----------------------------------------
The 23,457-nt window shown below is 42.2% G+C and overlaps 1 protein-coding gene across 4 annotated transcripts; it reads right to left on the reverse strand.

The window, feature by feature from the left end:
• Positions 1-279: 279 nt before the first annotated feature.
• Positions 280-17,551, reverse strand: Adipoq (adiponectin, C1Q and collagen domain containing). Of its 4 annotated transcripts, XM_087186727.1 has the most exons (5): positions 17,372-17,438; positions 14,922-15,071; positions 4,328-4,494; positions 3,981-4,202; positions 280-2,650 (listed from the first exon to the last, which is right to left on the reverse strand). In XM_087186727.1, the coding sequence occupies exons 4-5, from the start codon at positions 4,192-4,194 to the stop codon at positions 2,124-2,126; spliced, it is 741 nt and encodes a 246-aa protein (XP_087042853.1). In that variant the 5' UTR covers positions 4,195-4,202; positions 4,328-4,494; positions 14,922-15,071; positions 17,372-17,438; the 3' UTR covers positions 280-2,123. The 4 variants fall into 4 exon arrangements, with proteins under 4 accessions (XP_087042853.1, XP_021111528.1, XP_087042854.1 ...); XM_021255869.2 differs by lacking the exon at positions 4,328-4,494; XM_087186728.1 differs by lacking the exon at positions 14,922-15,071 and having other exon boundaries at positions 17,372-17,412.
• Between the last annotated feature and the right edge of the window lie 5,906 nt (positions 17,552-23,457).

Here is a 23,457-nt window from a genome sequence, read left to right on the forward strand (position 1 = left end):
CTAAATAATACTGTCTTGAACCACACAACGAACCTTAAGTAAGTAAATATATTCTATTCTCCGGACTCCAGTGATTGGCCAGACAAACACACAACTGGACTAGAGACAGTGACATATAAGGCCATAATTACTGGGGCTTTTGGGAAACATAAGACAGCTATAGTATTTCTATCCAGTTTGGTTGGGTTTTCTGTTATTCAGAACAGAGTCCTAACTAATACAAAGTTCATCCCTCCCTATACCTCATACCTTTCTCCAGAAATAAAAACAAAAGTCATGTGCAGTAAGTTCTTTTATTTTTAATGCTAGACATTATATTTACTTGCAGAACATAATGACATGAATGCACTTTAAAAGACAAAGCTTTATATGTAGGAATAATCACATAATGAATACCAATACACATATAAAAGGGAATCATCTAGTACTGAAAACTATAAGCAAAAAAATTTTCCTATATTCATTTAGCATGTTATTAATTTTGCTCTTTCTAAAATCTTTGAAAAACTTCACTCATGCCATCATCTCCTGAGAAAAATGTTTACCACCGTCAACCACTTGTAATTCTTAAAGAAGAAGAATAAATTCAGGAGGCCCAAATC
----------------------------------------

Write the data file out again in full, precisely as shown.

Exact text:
The 23,457-nt window shown below is 42.2% G+C and overlaps 1 protein-coding gene across 4 annotated transcripts; it reads right to left on the reverse strand.

The window, feature by feature from the left end:
• Positions 1-279: 279 nt before the first annotated feature.
• Positions 280-17,551, reverse strand: Adipoq (adiponectin, C1Q and collagen domain containing). Of its 4 annotated transcripts, XM_087186727.1 has the most exons (5): positions 17,372-17,438; positions 14,922-15,071; positions 4,328-4,494; positions 3,981-4,202; positions 280-2,650 (listed from the first exon to the last, which is right to left on the reverse strand). In XM_087186727.1, the coding sequence occupies exons 4-5, from the start codon at positions 4,192-4,194 to the stop codon at positions 2,124-2,126; spliced, it is 741 nt and encodes a 246-aa protein (XP_087042853.1). In that variant the 5' UTR covers positions 4,195-4,202; positions 4,328-4,494; positions 14,922-15,071; positions 17,372-17,438; the 3' UTR covers positions 280-2,123. The 4 variants fall into 4 exon arrangements, with proteins under 4 accessions (XP_087042853.1, XP_021111528.1, XP_087042854.1 ...); XM_021255869.2 differs by lacking the exon at positions 4,328-4,494; XM_087186728.1 differs by lacking the exon at positions 14,922-15,071 and having other exon boundaries at positions 17,372-17,412.
• Between the last annotated feature and the right edge of the window lie 5,906 nt (positions 17,552-23,457).

Here is a 23,457-nt window from a genome sequence, read left to right on the forward strand (position 1 = left end):
CTAAATAATACTGTCTTGAACCACACAACGAACCTTAAGTAAGTAAATATATTCTATTCTCCGGACTCCAGTGATTGGCCAGACAAACACACAACTGGACTAGAGACAGTGACATATAAGGCCATAATTACTGGGGCTTTTGGGAAACATAAGACAGCTATAGTATTTCTATCCAGTTTGGTTGGGTTTTCTGTTATTCAGAACAGAGTCCTAACTAATACAAAGTTCATCCCTCCCTATACCTCATACCTTTCTCCAGAAATAAAAACAAAAGTCATGTGCAGTAAGTTCTTTTATTTTTAATGCTAGACATTATATTTACTTGCAGAACATAATGACATGAATGCACTTTAAAAGACAAAGCTTTATATGTAGGAATAATCACATAATGAATACCAATACACATATAAAAGGGAATCATCTAGTACTGAAAACTATAAGCAAAAAAATTTTCCTATATTCATTTAGCATGTTATTAATTTTGCTCTTTCTAAAATCTTTGAAAAACTTCACTCATGCCATCATCTCCTGAGAAAAATGTTTACCACCGTCAACCACTTGTAATTCTTAAAGAAGAAGAATAAATTCAGGAGGCCCAAATC